After five wonderful, fun years of helping African Americans find their ancestry on The Root, we are looking forward to carrying on the work of the Tracing Your Roots column through an ongoing collaboration with AmericanAncestors.org by the New England Historic Genealogical Society. Our new column will appear on …
Records reveal a proud legacy in Mississippi, yet data shows why we should not be all that surprised.
Sometimes, following the paper trail left by a close relative of the person you’re tracing will yield better results.
Silence shrouded information about a family’s past, and those who could provide answers are deceased. Fortunately, there’s a paper trail.
Families intertwine and seemingly pass back and forth over the color line, complicating efforts to trace their origins.
Needing answers after a family was torn asunder by fatal acts of domestic violence.
A white mother and black daughter encounter the genealogical “brick wall” so many people face while researching African-American families during slavery.
Family lore about a great-grandparent’s interracial relationship lines up with clues in census records.
A message board posting listing “freedmen” kin raises questions.
The debate over Confederate monuments inspires one woman to find the descendants of people her memorialized ancestor enslaved.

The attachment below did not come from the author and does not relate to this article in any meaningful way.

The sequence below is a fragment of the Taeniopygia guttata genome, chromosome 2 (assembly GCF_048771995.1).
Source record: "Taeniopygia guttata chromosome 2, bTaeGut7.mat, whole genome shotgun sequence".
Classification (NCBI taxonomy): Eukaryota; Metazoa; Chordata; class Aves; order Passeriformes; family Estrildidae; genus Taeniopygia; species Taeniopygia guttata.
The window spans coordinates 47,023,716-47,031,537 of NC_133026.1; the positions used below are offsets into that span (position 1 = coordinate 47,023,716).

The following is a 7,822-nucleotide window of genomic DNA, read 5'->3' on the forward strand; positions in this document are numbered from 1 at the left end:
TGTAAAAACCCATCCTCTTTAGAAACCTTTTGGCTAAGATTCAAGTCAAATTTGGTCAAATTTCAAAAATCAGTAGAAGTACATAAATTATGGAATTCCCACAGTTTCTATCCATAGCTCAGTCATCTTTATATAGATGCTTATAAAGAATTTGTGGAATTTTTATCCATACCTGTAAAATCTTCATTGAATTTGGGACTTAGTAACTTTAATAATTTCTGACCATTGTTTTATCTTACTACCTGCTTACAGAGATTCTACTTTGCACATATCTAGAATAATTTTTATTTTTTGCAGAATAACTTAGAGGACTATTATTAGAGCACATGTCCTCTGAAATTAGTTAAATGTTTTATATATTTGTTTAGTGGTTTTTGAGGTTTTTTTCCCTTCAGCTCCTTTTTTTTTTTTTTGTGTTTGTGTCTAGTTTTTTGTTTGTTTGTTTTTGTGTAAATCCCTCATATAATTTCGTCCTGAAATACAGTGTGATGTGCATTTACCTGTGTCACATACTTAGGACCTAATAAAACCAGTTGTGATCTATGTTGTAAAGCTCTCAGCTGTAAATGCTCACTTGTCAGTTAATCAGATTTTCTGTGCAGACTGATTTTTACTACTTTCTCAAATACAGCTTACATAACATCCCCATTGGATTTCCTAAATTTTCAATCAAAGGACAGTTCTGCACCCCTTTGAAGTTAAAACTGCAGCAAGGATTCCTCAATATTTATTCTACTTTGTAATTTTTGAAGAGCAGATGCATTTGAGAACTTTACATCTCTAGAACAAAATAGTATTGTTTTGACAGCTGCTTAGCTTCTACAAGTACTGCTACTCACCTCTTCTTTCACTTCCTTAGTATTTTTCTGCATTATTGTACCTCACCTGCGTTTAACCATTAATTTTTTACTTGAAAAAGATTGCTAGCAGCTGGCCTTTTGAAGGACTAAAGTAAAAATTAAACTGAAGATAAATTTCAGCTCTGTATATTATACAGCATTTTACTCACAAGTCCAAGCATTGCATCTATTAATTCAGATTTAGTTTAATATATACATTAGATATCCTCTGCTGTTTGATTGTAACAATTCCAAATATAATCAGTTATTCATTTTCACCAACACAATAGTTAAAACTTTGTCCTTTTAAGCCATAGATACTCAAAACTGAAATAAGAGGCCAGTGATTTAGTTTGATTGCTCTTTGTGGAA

Finding Virginia forebears who lived uncertain lives in the shadow of the Nat Turner rebellion.
Here’s how to approach an unrecognized or illegible notation, as well as missing information, in a record.
Differing surnames and living arrangements complicate the search for the parents of an ancestor born during Reconstruction in North Carolina.
An ancestor identified as black reportedly spoke a language of the Creek people. The family’s paper trail reflects the complicated history of the American West.
The largest manumission case in U.S. history led to a unique community in Virginia.
On the trail of a great-great-grandfather from Louisiana who farmed in Texas at the height of Jim Crow.
Michigan State University will receive nearly $1.5 million to create a new online database that will allow folks to navigate the records of millions of enslaved people and their descendants, a boon for historians and African Americans who are interested in knowing more about their ancestry.
A town lost to history and a family fracture are among the factors complicating a search for ancestors.
A reader wants to know if and how the black and white branches of his family connected during slavery.
A find in the 1860 census catches a reader by surprise, and points to a possible heritage that is subject to debate.